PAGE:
WP4 – Building of the mechanistic model-based infrastructure and development of models for existing and emerging unit operations.
WP5 – Solid form particle design aimed at optimising primary and secondary manufacturing with respect to product performance.
WP6 – Development of advanced control and monitoring strategies critical in bringing the digital design approach into manufacturing.
WP7 – Development and execution of strategies for knowledge management, dissemination and an implementation plan, i.e. preparing the ground to maximise impact and successful exploitation. This work package will also provide training for up to 350 people on the use of selected Digital Design tools.
WP8 – Consortium project management and reporting.
In the context of ADDoPT we are particularly interested in the challenge and potential gains bound up in the analysis of ‘big’ data sets held within different parts of a business, and across businesses at different stages of the value supply chain, and how these can be integrated with more fundamental scientific and engineering insight to improve the fidelity of predictive computational models and the performance of advanced control systems which underpin digital design and control systems. For more on Big Data, see Q19.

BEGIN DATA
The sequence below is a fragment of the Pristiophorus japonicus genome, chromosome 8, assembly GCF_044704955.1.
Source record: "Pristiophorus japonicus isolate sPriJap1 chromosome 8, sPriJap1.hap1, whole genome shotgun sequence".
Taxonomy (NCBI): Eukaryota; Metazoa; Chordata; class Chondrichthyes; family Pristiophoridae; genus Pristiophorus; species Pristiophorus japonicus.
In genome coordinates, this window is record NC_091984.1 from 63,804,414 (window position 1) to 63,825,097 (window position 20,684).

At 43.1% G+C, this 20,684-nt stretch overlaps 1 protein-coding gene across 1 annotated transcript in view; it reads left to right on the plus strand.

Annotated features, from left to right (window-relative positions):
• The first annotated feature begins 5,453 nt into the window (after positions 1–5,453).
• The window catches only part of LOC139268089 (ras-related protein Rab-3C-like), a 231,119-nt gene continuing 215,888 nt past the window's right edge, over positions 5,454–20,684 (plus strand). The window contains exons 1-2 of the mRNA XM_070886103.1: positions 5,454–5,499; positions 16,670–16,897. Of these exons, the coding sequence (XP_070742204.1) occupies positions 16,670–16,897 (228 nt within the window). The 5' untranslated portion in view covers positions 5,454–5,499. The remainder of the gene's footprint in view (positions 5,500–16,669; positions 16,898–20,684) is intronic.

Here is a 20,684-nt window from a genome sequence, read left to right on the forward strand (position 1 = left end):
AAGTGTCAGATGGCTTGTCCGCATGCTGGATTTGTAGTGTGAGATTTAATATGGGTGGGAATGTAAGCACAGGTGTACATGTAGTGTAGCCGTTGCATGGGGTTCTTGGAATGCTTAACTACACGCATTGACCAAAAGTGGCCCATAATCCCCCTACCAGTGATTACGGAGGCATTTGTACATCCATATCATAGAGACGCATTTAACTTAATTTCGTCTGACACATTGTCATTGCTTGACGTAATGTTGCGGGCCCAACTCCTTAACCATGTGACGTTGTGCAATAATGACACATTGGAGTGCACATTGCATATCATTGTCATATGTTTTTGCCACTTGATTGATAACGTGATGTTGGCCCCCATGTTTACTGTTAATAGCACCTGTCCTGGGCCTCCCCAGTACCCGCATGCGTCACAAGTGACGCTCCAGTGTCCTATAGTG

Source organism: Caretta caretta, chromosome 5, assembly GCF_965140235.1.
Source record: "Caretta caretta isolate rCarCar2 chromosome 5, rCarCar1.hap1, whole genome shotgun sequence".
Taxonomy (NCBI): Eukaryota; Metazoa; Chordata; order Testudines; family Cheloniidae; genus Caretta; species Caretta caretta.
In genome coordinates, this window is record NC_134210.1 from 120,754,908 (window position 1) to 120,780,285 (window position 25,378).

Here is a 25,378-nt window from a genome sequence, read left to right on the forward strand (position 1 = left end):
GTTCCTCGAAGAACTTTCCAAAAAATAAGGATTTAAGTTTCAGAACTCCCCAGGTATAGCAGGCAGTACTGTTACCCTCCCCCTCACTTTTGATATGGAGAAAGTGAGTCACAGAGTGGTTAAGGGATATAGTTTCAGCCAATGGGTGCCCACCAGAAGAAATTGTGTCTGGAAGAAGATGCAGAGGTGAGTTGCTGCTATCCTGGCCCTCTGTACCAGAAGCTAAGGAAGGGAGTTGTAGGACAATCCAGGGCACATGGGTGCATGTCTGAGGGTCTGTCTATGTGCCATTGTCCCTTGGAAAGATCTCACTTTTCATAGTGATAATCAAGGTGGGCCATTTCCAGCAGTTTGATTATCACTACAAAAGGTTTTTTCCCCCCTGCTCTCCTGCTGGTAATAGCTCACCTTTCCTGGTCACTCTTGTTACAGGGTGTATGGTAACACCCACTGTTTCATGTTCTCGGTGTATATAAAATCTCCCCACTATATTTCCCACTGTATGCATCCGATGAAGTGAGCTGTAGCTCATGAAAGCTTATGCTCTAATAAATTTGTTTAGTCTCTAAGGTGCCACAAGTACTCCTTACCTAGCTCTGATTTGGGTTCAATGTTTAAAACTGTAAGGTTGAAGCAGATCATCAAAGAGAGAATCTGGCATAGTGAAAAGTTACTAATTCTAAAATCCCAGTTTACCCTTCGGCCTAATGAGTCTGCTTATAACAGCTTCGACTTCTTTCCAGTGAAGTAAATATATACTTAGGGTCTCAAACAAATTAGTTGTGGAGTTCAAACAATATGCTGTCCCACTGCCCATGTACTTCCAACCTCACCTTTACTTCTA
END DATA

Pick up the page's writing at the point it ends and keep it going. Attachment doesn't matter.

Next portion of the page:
Advanced Process Modelling involves applying detailed, high-fidelity mathematical models of process equipment and phenomena, usually within an optimisation framework, to provide accurate predictive information for decision support in process innovation, design and operation. The resultant models are used to explore the process decision space to enable better, faster and safer decisions by reducing uncertainty. The approach differs significantly from that of traditional process simulation.
Advanced process modelling is a combination of three elements: